Property News > Residential rents crept up 0.2% year on year in Scotland, latest index shows
Residential rents crept up 0.2% year on year in Scotland, latest index shows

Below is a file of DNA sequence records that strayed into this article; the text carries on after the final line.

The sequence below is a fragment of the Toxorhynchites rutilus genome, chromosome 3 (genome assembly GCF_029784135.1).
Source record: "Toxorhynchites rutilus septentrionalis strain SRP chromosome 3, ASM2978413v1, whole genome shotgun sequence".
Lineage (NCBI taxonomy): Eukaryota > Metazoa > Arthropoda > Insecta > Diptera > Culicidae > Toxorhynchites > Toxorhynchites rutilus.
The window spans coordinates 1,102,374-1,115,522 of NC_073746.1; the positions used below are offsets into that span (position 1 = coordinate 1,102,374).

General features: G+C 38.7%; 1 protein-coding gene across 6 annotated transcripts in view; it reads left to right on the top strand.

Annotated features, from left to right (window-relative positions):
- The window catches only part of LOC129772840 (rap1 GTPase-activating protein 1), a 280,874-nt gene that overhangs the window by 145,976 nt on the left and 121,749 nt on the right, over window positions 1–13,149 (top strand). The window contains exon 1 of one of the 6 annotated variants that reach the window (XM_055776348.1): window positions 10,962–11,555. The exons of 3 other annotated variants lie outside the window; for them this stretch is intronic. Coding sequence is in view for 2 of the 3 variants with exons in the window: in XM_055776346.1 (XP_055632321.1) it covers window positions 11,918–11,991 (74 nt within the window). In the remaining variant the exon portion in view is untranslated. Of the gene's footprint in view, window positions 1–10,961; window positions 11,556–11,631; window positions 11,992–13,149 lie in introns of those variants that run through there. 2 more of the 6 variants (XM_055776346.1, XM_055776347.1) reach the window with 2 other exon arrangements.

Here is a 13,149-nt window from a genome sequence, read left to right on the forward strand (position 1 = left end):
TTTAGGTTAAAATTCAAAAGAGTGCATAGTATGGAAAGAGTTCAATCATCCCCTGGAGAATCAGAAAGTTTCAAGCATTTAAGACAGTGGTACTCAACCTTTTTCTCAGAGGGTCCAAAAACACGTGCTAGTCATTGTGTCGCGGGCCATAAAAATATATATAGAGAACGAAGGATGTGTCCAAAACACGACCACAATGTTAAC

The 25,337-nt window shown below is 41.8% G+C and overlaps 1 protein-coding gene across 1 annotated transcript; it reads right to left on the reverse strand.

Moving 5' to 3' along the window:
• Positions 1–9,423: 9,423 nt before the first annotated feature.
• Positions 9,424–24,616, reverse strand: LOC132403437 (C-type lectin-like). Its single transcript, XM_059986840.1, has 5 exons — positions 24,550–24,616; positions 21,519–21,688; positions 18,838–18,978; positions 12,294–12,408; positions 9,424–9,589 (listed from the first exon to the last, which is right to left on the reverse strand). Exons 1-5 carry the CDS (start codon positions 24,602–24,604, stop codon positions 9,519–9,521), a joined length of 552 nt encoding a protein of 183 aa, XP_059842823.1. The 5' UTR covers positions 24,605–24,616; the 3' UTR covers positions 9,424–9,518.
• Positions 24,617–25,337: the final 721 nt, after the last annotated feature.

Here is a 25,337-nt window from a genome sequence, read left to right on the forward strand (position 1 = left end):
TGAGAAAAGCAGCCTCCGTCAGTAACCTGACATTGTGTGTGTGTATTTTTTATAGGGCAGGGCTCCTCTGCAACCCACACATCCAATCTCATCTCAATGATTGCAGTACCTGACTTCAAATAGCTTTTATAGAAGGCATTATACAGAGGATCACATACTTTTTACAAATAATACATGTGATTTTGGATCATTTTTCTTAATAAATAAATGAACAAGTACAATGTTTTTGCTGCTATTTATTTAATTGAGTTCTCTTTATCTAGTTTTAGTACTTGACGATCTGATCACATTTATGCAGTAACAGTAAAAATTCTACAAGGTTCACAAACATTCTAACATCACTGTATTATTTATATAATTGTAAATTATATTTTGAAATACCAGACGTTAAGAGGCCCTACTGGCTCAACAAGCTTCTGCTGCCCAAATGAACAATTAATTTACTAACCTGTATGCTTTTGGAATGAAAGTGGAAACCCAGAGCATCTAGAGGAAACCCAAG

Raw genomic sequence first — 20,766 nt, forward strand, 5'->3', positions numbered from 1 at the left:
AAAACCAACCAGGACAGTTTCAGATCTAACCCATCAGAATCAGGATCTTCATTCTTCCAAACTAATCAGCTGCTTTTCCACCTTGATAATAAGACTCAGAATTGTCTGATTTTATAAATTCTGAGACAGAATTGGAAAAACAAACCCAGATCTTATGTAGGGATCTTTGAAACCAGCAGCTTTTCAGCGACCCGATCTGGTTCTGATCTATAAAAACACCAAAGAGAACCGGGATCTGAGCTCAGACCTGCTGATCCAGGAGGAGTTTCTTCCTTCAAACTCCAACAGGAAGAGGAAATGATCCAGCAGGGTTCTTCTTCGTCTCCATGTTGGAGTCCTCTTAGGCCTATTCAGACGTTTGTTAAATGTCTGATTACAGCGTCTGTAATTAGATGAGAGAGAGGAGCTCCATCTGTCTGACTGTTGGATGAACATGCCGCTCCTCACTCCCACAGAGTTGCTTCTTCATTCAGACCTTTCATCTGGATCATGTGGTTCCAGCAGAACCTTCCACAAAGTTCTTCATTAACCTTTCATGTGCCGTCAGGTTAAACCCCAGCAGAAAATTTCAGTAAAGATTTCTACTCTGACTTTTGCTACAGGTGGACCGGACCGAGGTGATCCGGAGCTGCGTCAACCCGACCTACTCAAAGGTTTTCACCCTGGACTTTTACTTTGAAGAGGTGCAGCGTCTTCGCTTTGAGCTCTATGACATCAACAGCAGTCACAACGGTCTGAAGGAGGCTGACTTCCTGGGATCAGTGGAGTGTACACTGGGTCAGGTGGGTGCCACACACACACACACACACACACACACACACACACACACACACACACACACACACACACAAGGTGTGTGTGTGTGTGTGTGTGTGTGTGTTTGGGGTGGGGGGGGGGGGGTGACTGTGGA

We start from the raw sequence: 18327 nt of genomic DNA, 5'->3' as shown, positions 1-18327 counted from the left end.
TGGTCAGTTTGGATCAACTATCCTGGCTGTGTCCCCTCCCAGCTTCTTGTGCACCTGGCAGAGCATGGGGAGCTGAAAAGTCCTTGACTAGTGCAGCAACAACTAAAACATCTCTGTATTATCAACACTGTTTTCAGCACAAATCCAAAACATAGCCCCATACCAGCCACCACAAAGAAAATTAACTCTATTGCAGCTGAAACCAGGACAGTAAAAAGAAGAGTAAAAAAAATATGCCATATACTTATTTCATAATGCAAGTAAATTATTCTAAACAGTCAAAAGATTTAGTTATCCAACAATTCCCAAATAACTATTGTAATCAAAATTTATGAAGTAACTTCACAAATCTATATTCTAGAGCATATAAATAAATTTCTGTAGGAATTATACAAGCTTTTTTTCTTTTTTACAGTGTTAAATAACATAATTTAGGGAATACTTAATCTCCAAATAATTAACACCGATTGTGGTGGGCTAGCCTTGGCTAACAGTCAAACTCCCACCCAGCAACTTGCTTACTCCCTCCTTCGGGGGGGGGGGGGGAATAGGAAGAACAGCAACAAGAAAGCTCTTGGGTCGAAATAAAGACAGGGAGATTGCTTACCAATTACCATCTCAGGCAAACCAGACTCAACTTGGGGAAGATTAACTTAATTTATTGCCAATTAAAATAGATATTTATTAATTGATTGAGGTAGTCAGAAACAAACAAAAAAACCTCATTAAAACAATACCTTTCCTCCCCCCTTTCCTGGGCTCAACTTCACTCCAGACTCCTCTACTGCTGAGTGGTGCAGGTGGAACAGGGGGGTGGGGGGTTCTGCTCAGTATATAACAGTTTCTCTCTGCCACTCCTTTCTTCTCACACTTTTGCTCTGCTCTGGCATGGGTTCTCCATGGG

Scotland saw an average increase of 0.2% in private sector rents in the 12 months up to May 2018. However, the latest index data shows rents are up 3.1% in Edinburgh and the Lothians. According to the figures produced by Your Move, the highest monthly rent was recorded in Edinburgh at £677, with the average rent per calendar month now standing at £572. Meanwhile, the Highlands and Islands region have also experienced strong rental growth, with monthly averages now just £10 behind the capital following a 10.6% annual rise. The report suggests that potential buyers in these regions are opting for an initial period of rent in a ‘try before you buy’ approach, before settling in areas such as Elgin and Dingwall. This is resulting in an increase in demand, which now exceeds supply, according to the report. In Inverness, an influx of doctors from Edinburgh and Aberdeen to Raigmore Hospital has led to rental growth, as well as the continued inward movement of students to the University of Highlands and Islands. Rental yields are also increasing as a result of the higher demand. Meanwhile, average rents in the East of Scotland are down 1.8% in the last year to £530, making it the cheapest place to rent across Scotland. The southern region also saw prices fall by 3.5% to an average of £547. Yields for landlords were unchanged in May, remaining as they were in April at a stable average of 4.7%. The report shows this to be higher than the 4.4% average in both England and Wales, with only the North East and North West of England performing better, producing averages of 5% and 4.8% respectively. ‘Capital cities often attract people from all over the country and Scotland is no different. The lure of the big city has increased demand for properties in Edinburgh and rents have risen accordingly,’ said Brian Moran, lettings director of Your Move Scotland.He pointed out that Scotland’s other big city, Glasgow, also recorded strong growth while more rural parts of Southern Scotland saw prices cool. ‘Despite these changes, landlords across all areas of the country continue to see strong returns on their investment,’ he added.